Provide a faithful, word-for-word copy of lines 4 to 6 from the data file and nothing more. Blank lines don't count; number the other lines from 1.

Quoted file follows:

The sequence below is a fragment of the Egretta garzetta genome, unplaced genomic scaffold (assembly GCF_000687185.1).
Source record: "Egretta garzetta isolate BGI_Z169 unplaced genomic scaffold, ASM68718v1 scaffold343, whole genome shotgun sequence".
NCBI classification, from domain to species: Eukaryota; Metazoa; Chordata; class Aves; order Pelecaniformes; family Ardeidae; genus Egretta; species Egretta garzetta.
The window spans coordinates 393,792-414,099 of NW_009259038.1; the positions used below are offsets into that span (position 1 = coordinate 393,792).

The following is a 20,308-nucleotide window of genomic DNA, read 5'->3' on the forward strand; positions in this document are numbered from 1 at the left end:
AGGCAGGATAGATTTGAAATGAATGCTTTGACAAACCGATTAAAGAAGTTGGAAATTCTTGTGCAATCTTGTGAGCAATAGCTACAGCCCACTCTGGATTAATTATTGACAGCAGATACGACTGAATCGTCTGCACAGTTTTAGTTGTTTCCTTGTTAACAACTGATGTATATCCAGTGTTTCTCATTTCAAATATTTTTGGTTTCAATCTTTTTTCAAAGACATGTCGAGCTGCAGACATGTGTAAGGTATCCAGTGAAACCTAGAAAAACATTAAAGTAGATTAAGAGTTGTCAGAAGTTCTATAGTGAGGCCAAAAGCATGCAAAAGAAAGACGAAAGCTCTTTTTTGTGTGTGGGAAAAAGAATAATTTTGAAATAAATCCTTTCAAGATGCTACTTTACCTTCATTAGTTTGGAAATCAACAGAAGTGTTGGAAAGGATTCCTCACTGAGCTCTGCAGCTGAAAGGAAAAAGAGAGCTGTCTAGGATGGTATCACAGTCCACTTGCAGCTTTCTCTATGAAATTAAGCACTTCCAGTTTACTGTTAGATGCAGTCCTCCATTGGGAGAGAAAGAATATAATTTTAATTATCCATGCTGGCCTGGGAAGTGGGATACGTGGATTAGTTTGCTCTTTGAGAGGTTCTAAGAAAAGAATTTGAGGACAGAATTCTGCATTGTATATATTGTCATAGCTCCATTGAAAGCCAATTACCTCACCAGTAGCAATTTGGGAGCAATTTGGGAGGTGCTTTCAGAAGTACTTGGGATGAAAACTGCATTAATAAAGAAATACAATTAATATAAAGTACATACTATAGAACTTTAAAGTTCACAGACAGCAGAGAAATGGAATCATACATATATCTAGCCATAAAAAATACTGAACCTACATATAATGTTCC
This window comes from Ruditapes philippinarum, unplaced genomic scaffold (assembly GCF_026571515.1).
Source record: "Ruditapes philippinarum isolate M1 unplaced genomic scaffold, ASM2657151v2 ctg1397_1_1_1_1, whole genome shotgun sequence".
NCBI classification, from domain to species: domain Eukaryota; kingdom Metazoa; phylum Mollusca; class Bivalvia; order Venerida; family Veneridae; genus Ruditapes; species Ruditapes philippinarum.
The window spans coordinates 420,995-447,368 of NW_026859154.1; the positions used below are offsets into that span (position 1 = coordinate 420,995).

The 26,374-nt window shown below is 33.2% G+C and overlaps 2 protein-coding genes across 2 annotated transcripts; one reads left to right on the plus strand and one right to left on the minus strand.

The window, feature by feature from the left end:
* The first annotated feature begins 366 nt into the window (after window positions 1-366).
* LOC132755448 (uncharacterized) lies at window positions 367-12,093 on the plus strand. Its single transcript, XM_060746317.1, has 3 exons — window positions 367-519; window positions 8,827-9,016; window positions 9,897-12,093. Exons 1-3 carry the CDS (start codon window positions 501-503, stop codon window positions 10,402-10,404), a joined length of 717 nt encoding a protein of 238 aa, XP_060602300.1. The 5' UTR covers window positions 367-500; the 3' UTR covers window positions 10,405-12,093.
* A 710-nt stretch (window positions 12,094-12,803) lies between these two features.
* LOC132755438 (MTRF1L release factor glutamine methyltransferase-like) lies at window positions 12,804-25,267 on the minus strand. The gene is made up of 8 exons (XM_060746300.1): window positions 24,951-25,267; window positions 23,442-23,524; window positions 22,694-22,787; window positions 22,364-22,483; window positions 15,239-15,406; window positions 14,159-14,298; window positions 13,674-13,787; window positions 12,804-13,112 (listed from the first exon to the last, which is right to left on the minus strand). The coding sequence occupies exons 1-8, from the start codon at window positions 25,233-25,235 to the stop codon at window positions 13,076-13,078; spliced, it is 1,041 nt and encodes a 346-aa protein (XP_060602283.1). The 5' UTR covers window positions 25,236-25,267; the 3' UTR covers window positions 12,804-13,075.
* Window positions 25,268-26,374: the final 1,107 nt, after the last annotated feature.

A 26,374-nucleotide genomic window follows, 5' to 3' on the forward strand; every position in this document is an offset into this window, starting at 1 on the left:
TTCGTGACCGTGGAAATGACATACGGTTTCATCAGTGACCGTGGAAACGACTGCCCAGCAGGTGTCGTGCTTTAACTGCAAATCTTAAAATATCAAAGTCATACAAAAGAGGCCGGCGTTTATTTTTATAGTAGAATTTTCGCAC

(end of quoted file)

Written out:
The window spans coordinates 393,792-414,099 of NW_009259038.1; the positions used below are offsets into that span (position 1 = coordinate 393,792).

The following is a 20,308-nucleotide window of genomic DNA, read 5'->3' on the forward strand; positions in this document are numbered from 1 at the left end:
AGGCAGGATAGATTTGAAATGAATGCTTTGACAAACCGATTAAAGAAGTTGGAAATTCTTGTGCAATCTTGTGAGCAATAGCTACAGCCCACTCTGGATTAATTATTGACAGCAGATACGACTGAATCGTCTGCACAGTTTTAGTTGTTTCCTTGTTAACAACTGATGTATATCCAGTGTTTCTCATTTCAAATATTTTTGGTTTCAATCTTTTTTCAAAGACATGTCGAGCTGCAGACATGTGTAAGGTATCCAGTGAAACCTAGAAAAACATTAAAGTAGATTAAGAGTTGTCAGAAGTTCTATAGTGAGGCCAAAAGCATGCAAAAGAAAGACGAAAGCTCTTTTTTGTGTGTGGGAAAAAGAATAATTTTGAAATAAATCCTTTCAAGATGCTACTTTACCTTCATTAGTTTGGAAATCAACAGAAGTGTTGGAAAGGATTCCTCACTGAGCTCTGCAGCTGAAAGGAAAAAGAGAGCTGTCTAGGATGGTATCACAGTCCACTTGCAGCTTTCTCTATGAAATTAAGCACTTCCAGTTTACTGTTAGATGCAGTCCTCCATTGGGAGAGAAAGAATATAATTTTAATTATCCATGCTGGCCTGGGAAGTGGGATACGTGGATTAGTTTGCTCTTTGAGAGGTTCTAAGAAAAGAATTTGAGGACAGAATTCTGCATTGTATATATTGTCATAGCTCCATTGAAAGCCAATTACCTCACCAGTAGCAATTTGGGAGCAATTTGGGAGGTGCTTTCAGAAGTACTTGGGATGAAAACTGCATTAATAAAGAAATACAATTAATATAAAGTACATACTATAGAACTTTAAAGTTCACAGACAGCAGAGAAATGGAATCATACATATATCTAGCCATAAAAAATACTGAACCTACATATAATGTTCC